Interview: Vast reduction in aviation emissions achievable by 2050
Electric aircraft are an important facilitator of this change
Aviation is currently a relatively low contributor to global greenhouse gas emissions. But if the industry does not make a conscious effort to adapt to modern technologies, this share could increase 10-fold. Stumbling blocks to mass-uptake include difficulty of integrating electric aircraft into the current fleet and inability to meet strict certification requirements.
Clean Sky/ACARE is an initiative aiming to encourage reduction in aviation emissions; electrical propulsion could be a large contributor to their target. To learn more, we spoke with Ric Parker, Former Chairman of the Board at Clean Sky Joint Undertaking.
Roland Berger: Could you please tell us about the Clean Sky/ACARE initiative?
Ric Parker: Today, aviation's share of greenhouse gas emissions is 2-3%. If emission reduction efforts by other sectors succeed, and aviation does nothing, aviation could be contributing up to 30-50% of global emissions by 2050.
To address this fact, the Clean Sky/ACARE initiative is targeting a 70% system level reduction in CO2 emissions achievable by new aircraft introduced in 2050, relative to a year 2000 baseline; of this 70%, around half would come from airframe improvements, a little less than half from propulsion, and the balance from air traffic control. This 70% reduction represents a doubling of the rate of improvement to that of the past 50 years, and so is quite challenging. Electric propulsion could certainly support achieving this target, but it should also be remembered that electric architectures can only be as clean as the electricity used to power them.
What role does regulation have to play?
Fleet turnover is a crucial issue where regulation could have an impact. Even if we develop fantastic technologies before 2050, today's pace of fleet retirement is very slow and rolling-over the in-service fleet itself to more electric propulsion would take decades.
Regulation could come in here to either incentivise private companies to change, or require them to change. For example, governments could force early fleet retirement as a mechanism to bring in newer and cleaner technology faster. The latter would definitely have to be done in a coordinated and orderly way given the impact of aircraft residual values and the fragile business model of the whole industry.
What about certification of aircraft?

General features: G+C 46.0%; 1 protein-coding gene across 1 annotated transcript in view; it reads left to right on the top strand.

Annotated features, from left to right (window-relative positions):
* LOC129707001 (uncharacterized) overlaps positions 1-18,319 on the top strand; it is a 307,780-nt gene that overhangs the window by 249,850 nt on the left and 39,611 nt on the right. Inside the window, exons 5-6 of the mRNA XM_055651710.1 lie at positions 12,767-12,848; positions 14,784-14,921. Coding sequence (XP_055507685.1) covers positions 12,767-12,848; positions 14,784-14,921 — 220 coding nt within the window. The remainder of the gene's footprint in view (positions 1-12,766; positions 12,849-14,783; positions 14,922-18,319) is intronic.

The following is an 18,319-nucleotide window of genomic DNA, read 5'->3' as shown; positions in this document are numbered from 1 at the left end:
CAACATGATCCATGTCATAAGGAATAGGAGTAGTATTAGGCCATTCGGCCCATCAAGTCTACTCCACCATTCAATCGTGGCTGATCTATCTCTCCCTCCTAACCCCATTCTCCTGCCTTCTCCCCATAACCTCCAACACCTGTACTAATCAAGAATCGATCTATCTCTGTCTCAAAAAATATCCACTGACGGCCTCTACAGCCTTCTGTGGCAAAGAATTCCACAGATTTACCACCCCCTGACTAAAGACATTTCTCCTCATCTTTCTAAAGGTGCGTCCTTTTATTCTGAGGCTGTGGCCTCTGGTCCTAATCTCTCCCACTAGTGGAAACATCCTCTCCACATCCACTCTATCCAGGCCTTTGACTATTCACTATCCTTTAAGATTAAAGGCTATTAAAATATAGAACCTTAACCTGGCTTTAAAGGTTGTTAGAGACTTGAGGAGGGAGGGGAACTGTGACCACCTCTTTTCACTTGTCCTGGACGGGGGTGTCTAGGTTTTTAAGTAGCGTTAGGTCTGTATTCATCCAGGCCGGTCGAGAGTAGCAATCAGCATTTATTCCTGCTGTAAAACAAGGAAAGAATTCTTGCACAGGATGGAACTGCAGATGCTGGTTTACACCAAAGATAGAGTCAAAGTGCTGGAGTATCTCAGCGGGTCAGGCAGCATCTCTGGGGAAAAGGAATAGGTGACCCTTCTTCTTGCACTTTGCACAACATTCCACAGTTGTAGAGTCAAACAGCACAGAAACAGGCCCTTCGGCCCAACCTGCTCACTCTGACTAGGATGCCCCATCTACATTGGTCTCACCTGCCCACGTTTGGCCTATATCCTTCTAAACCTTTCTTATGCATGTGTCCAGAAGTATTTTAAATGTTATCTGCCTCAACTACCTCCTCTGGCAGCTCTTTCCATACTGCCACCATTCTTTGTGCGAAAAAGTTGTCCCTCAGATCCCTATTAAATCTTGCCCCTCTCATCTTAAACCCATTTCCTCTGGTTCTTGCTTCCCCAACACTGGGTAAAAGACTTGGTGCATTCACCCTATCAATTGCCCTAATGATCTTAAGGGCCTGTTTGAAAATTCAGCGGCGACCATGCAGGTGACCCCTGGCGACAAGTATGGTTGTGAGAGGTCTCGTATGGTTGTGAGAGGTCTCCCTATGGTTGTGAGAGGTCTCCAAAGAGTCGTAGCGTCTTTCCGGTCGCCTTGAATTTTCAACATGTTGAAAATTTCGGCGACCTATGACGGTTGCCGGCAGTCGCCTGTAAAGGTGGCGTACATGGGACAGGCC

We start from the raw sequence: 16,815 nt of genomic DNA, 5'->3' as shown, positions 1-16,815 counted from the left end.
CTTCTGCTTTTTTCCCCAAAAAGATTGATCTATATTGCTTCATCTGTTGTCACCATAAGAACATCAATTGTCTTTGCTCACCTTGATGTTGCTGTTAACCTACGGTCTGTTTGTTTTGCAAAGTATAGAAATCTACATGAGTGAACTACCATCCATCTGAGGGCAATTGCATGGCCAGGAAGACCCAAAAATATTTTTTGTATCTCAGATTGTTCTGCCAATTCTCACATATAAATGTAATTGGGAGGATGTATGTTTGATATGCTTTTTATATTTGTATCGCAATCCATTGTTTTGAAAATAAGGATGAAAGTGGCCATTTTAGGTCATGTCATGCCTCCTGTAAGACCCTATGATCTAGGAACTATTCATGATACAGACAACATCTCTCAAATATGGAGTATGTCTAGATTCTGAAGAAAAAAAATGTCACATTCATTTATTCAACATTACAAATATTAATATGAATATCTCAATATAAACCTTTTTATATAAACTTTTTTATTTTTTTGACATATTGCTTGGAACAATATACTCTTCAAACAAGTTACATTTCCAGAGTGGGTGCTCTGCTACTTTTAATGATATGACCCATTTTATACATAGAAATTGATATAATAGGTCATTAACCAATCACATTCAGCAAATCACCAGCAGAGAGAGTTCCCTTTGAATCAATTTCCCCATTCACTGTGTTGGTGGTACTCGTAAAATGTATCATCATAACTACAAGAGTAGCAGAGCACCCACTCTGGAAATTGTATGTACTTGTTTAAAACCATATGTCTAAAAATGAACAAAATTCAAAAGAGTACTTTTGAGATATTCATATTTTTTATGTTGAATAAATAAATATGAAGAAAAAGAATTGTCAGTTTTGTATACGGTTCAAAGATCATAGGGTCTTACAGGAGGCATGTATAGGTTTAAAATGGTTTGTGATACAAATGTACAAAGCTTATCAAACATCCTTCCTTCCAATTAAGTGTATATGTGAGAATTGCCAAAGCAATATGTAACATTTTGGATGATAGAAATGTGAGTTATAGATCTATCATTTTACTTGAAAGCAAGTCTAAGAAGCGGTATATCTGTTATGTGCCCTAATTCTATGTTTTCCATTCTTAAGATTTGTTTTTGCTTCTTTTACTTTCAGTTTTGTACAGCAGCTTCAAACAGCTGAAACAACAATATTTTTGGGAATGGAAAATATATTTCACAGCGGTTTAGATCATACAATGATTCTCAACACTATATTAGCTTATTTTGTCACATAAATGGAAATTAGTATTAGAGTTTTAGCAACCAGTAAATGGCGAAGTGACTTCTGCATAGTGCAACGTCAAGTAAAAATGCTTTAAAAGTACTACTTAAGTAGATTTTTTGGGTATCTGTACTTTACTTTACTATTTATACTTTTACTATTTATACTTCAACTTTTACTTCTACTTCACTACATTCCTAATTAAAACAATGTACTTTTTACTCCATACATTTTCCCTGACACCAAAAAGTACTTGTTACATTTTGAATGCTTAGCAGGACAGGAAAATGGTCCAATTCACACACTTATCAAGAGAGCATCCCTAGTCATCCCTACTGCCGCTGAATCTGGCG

Ultimately, airworthiness certification may not be a great issue once we've got our minds around it. Electric configurations allow greater redundancy – for example, NASA's X-57 has 14 propellers and motors, but could safely operate with possibly multiple rotors having failed. In addition, electrical propulsion systems might have fewer failure modes than conventional engines.
However, to really prove new technologies and understand certification better, a good method is to use demonstrators and partner with regulators. The Airbus/Siemens/Rolls-Royce E-Fan X will be a great example of this, both for developers and airworthiness authorities alike. In the Clean Sky 3 programme, starting in 2020, we hope to see even more European demonstrators for electric and hybrid aircraft supported.
Will electrical propulsion power Airbus and Boeing's next aircraft?
In terms of their traditional product line, their next aircraft will not be powered via electric propulsion. Their new developments, however, will follow the trend of becoming 'more electric', i.e. utilisation of electric power for all non-propulsive systems.
It is still clear that the big players in the industry are taking note of this potential disruption. Boeing have taken a stake in Zunum, a start-up that aims to develop commercial hybrid electric-powered passenger aircraft, and Airbus are following a similar path.
To what extent will electrical propulsion trigger a boom in sub-regional aviation and urban air mobility? What do these mean for emissions?
There will without doubt be a stark increase in passenger-miles for these smaller aircraft when electrical propulsion technology comes to maturity. Boeing and Airbus will see this as a threat to their regional services, however, the debate is whether these new developments will replace other forms of transport – not just short-haul aircraft. Additionally, if this is combined with a fully integrated UAM (Urban Air Mobility) network, we could see a significant shift in transport habits around the globe.
To put emissions into perspective - if UAM replaced all global car transport today, it would only double the annual volume of CO2 produced by the aviation sector. However, market penetration forecasts for UAM is going to be significantly lower than that (on the order of single-figure percentages), and thus the increase in emissions is negligible. Coupled with an increase in renewable energy share in countries' electricity generation mix, a decrease in transport greenhouse gas emissions could be expected in the long-term, relative to using fossil-fuel powered automobiles.
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